In April 2007, following a student software development project from Kenya, Safaricom launched a new mobile phone based payment and money transfer service, known as M-Pesa. The service allows users to deposit money into an account stored on their cell phones, to send balances using SMS technology to other users (including sellers of goods and services), and to redeem deposits for regular money. Users are charged a small fee for sending and withdrawing money using the service. M-Pesa has spread quickly, and has become the most successful mobile phone based financial service in the developing world. By 2012, a stock of about 17 million M-Pesa accounts had been registered in Kenya.
The initial work of developing the product was given to a product and technology development company known as Sagentia. Development and second line support responsibilities were transferred to IBM in September of 2009, to where most of the original Sagentia team transferred.

It sounds a lot more sophisticated than anything we’ve got here! Especially, as it works on the humblest of Nokia mobile phones!

It’s developments like this, that will empower individuals and kill off the unnecessary wunch, that some still call bankers.

April 23, 2013 Posted by | Business, Computing, Finance, World | , , , | Leave a comment

The Scottish Currency Question

If I could have ten pence for every politician, who’s put forward his view on the question of what currency Scotland has if they vote for independence, i wouldn’t be just a rich man, but a very rich man.

Surely, the amount of energy expended by politicians, would power a reasonably-sized city like Glasgow.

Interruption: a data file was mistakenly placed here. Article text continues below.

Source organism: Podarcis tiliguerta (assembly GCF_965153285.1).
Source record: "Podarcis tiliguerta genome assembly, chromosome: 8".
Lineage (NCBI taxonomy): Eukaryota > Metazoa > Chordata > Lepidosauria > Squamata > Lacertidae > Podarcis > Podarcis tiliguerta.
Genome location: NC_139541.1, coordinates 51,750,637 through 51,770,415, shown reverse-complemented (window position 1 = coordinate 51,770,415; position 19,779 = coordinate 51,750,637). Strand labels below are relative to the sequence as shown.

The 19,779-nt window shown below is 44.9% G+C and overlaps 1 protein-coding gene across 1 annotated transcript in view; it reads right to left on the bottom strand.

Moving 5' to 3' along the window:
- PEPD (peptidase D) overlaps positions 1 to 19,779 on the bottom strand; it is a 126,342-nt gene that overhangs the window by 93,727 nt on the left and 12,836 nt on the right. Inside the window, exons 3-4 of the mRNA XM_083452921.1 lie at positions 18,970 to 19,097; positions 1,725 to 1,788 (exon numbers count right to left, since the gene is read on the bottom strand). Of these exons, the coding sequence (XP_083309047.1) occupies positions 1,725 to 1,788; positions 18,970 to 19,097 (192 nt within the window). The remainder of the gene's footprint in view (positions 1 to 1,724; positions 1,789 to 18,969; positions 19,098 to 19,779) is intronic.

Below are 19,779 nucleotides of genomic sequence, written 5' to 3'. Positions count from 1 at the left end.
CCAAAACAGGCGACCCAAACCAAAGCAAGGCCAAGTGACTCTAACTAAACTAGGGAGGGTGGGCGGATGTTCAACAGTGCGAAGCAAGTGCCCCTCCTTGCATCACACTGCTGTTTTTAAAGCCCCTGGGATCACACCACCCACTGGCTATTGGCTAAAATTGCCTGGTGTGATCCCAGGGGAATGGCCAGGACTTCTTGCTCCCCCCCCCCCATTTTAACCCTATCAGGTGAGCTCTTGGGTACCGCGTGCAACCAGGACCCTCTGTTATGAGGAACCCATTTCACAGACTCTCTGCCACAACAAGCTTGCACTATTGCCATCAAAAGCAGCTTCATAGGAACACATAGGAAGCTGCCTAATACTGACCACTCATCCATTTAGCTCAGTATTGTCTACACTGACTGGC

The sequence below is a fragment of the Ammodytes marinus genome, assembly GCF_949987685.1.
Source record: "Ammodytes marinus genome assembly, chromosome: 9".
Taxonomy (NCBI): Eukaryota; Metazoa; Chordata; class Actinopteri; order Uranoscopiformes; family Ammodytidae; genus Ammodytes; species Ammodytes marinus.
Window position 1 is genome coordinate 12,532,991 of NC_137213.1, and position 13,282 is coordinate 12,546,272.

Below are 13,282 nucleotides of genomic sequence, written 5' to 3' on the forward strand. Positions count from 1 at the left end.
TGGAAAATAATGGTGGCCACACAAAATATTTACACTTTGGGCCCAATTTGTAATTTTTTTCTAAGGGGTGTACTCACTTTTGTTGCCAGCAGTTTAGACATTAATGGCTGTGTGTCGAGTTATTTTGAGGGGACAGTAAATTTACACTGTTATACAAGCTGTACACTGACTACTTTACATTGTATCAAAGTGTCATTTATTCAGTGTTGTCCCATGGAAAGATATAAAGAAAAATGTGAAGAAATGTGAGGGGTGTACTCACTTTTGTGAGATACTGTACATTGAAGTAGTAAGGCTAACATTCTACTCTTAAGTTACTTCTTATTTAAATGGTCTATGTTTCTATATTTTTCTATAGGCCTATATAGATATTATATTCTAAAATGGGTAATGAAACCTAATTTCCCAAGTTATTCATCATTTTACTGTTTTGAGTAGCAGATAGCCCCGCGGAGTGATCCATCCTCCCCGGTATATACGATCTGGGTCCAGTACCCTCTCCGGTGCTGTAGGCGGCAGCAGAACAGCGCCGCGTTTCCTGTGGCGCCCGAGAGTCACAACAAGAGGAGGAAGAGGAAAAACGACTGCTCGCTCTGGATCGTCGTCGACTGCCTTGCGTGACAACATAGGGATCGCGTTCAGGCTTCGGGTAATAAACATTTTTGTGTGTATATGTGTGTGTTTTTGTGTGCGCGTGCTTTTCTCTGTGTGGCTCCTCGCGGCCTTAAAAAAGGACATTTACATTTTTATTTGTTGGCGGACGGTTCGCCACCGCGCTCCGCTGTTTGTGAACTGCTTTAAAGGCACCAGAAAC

All of these politicians are flying in the face of the new reality, which is starting to sweep the world.  Just read this article on the web site; about the future of banking. Here’s the first paragraph.

I was recently invited onto Evan Davis’ BBC radio and TV show ‘The Bottom Line’ for a discussion on alternative finance. Alongside me was Zopa founder Giles Andrews, the founder of Zopa – a UK peer-to-peer lending platform, and Michael Joseph, the former CEO of Safaricom, which set up M-Pesa, a mobile payment system, in Kenya. 

It is the last bit that is the most significant. It also says this about banking and particularly M-Pesa.

The day-to-day of banking is changing world-wide and banks are not the ones driving the innovation. For instance, by some measures, Starbucks is among the 200 largest banks by deposits in the US, having $3 billion on their in-store card in 2012. Both Google and Amazon are also talking about providing finance to users of their marketplaces. At the other end of the economic spectrum, 31 per cent of Kenyan GDP now flows through M-Pesa, which is so simple it can be operated on a very modest Nokia phone and has no physical bank branch presence.

So does it matter about whether an individual or a company has their bank account in pounds, dollars, euros, thistles or beans? It only matters to the individual concerned.  As someone living in and spending most of his money in the UK, I would probably keep my account in pounds! Although switching to euros, should be just a choice on the account.

Unfortunately, this transparent and convenient system would be unacceptable to the banks, as they make so much money on currency conversion.

I do wonder, if my new-found liking for cash, may be a personal reaction to the greed of the banks.  If I pay by cash in Carluccio’s, I can leave a tip easily. It also seems to get good service, as the staff in many restaurants know me and have the gluten-free menu ready immediately I walk in.  It’s also faster to settle up and there is nothing worse than waiting to get away, whilst a dim waitress struggles with a credit card terminal.

So to me, in a few years time, the Scottish currency question will be irrelevant to most people and companies in Scotland.  They will pay their taxes in whatever currency the Scottish government uses or is forced to use and keep their bank account in whatever is convenient for their lifestyle or business.

So let’s get going on research to capture all that hot air being spoken to generate lots of electricity.

April 23, 2013 Posted by | Business, Finance, News, World | , , , , | 1 Comment